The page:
Gary Pihl of BOSTON: Looking Back...Moving Ahead
Thursday, October 01, 2015

By Michael Mckenna
Nor'easter Entertainment

It's not everyday that an opportunity comes along to interview a member of several legendary rock bands. I recently talked to Gary Pihl, the guitarist who has played with BOSTON for the past 30 years, who formerly played with Sammy Hagar and recorded demos for Night Ranger and the awesome list of legendary musicians he has shared the stage with, whose influences set him on the path that he follows today.

Michael: Who were your musical and non-musical influences when he was younger?

Gary: "In the those early formative days when I was still at home with my parents, I was exposed to the music of Duane Eddy, The Ventures, Everly Brothers and of course, The Beatles, Hendrix, Clapton, Jimmy Page and Jeff Beck. I enjoyed listening to all the different styles of guitarists. I really liked the guitarist from The Ventures and all the changes he used in his work. I made a promise to myself that someday I would be like them. On those non-musical influences, my parents were my main influence and they told me that my chances were slim to none that I would be a rock star. I never gave up. I attended Jr. College and studied music with a bunch of very enthusiastic teachers who pushed me hard. One of my classmates was Johnny Colla, sax player and sometime guitarist with Huey Lewis & The News."

Michael: Your early career exposed you to some of the greats ever to take the stage; Jerry Garcia, Janis Joplin, Eric Burdon & War and Quicksilver Messenger Service. What gig stands out as the most memorable from that era?

Gary: "Most definitely it has to be Janis Joplin! We were playing in a big arena that night opening for her and all the positive energy that surrounded her along with seeing and hearing her play was such an inspiration for me and it was a big thrill for all of us in the band."

Michael: Your 8 years playing with Sammy Hagar took place in the middle of a major resurgence in rock music. What event hits you from those days?

Gary: "Getting together with the former Montrose vocalist, Sammy Hagar was the next step in my music evolution. I remember going to the U.K. with the band when The Sex Pistols were hot and punk was all the rage. We were classified as "Heavy Metal" in England. Everyone over there was sporting the shorthair punk look, as versed to the long-hair rock look in the States, so we all went and got our hair cut short. That evening, we were playing with Ted Nugent and he came out on stage and said, "You guys look weird." We were just a bit ahead of the curve for the U.S crowds with the hair that took off here some time later in the 80's. As a member of The Sammy Hagar Band, we opened for BOSTON's first tour in 77 and played their entire tour in 78, so I made some great friends and established lasting relationships in the band that included one of rock and roll's geniuses, Tom Scholz."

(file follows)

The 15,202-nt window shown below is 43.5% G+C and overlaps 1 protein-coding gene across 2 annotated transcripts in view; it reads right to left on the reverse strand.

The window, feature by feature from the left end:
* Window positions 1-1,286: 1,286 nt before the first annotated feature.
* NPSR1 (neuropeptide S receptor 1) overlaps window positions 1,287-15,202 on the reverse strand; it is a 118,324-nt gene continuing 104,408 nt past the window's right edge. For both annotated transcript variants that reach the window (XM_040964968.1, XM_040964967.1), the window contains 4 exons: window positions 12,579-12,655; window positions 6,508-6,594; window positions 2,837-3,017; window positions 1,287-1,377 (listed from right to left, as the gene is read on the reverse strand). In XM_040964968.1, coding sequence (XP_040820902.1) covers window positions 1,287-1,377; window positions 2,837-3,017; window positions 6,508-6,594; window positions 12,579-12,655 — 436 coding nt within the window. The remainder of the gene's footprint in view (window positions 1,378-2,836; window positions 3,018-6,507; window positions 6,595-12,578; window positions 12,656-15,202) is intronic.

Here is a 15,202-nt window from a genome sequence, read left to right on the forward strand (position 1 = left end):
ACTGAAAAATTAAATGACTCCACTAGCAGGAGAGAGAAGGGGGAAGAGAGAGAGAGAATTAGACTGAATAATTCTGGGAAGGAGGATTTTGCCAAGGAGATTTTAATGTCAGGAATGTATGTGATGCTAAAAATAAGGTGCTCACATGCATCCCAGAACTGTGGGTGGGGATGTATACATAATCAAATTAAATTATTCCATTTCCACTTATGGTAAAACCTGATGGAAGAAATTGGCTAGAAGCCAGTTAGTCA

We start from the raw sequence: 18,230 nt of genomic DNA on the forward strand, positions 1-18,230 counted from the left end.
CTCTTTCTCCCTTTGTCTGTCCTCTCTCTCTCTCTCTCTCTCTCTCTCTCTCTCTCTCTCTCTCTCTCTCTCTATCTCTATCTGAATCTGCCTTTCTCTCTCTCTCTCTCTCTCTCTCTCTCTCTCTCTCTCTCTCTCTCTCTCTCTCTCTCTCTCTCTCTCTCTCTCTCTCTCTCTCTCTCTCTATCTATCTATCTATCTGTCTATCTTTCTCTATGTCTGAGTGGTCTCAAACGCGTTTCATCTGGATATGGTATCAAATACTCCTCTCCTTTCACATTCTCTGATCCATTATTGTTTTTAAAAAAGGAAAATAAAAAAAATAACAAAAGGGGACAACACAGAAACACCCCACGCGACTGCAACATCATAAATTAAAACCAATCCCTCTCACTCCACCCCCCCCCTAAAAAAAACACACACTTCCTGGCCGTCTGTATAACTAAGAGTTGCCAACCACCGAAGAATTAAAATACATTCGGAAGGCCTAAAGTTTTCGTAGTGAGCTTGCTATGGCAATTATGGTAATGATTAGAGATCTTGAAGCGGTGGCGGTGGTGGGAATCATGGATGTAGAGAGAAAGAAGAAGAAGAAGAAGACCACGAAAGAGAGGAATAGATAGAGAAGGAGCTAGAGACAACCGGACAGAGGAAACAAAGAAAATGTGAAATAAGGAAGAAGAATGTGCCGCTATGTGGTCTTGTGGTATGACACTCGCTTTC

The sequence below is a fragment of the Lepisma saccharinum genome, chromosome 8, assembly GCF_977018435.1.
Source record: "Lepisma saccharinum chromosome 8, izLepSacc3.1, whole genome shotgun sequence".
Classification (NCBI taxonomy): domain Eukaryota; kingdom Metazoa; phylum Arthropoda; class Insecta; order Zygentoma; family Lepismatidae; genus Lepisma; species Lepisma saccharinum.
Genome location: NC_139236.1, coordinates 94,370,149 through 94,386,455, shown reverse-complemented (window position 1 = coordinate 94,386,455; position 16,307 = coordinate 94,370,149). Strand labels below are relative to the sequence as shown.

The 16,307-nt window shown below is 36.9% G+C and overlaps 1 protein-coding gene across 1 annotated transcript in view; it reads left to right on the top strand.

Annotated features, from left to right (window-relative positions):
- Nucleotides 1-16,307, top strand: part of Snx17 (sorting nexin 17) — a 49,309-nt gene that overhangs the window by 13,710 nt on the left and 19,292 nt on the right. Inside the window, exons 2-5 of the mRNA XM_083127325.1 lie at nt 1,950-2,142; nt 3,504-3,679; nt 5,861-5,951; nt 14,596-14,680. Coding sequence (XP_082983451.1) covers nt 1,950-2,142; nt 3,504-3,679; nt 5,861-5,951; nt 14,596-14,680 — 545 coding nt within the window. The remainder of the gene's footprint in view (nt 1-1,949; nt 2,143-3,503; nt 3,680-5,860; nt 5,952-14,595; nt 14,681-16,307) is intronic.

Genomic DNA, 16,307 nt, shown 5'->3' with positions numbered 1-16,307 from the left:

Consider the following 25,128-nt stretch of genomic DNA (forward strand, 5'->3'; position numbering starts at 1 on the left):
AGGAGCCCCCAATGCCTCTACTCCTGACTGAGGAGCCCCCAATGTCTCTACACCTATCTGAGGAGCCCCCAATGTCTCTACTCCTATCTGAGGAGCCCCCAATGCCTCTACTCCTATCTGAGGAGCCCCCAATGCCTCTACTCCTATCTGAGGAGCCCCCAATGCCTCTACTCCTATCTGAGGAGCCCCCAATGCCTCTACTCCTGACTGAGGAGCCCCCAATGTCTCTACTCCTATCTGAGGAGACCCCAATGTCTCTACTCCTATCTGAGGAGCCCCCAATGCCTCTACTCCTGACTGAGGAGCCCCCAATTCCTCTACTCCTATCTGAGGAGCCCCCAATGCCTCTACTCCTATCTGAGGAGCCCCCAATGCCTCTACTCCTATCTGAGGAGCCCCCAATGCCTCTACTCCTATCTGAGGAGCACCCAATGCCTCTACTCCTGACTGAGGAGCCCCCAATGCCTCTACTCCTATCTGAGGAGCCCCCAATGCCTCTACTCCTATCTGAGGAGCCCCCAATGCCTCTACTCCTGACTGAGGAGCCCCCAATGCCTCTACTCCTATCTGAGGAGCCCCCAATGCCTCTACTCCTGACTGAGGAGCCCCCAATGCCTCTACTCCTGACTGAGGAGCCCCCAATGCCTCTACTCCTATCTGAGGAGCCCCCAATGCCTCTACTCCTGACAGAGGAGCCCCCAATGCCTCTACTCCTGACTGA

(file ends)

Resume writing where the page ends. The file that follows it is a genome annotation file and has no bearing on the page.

Michael: 1985 took you to New England to become a member of BOSTON, how did that all come about?

Gary: "We were playing Farm Aid 1, Sammy was leaving to go to Van Halen and I thought I would be unemployed. Well, that didn't last long as I got a call from Tom Scholz to come to Boston and play on the final track, "I Think I Like It", for the 3rd LP. He offered me a 4 year gig from the door that ended up turning into 30 years. This was a dream come true for me going back to that day when I heard "More Than A Feeling" for the first time.

Michael: You are known as a master at multi-tasking when it comes to all the logistics connected with the band on a tour. How do you juggle that job and your job as a guitarist and musician?

Gary: "I'm following in Tom's footsteps. He's more than a band mate and musician, he's a friend, mentor and teacher and the smartest guy I know. I have learned so much from him over the years and that process continues daily, weekly and yearly. He is one of the 100 Best Guitar & Keyboard Players of All-Time as he made both lists. He's an awesome engineer and producer. There's no limit to what he can do! Just following his lead makes things so much easier for everyone involved."

Michael: What's your opinion about downloading music online to buying a physical CD?

Gary: "It's a wave that has been growing exponentially that has changed how we do things in this industry. I can say that I know the record sales people are not to happy, but one has to change with the technology and the times. The Indie bands and smaller acts are really benefiting from this as online sites are a big advantage to those musicians."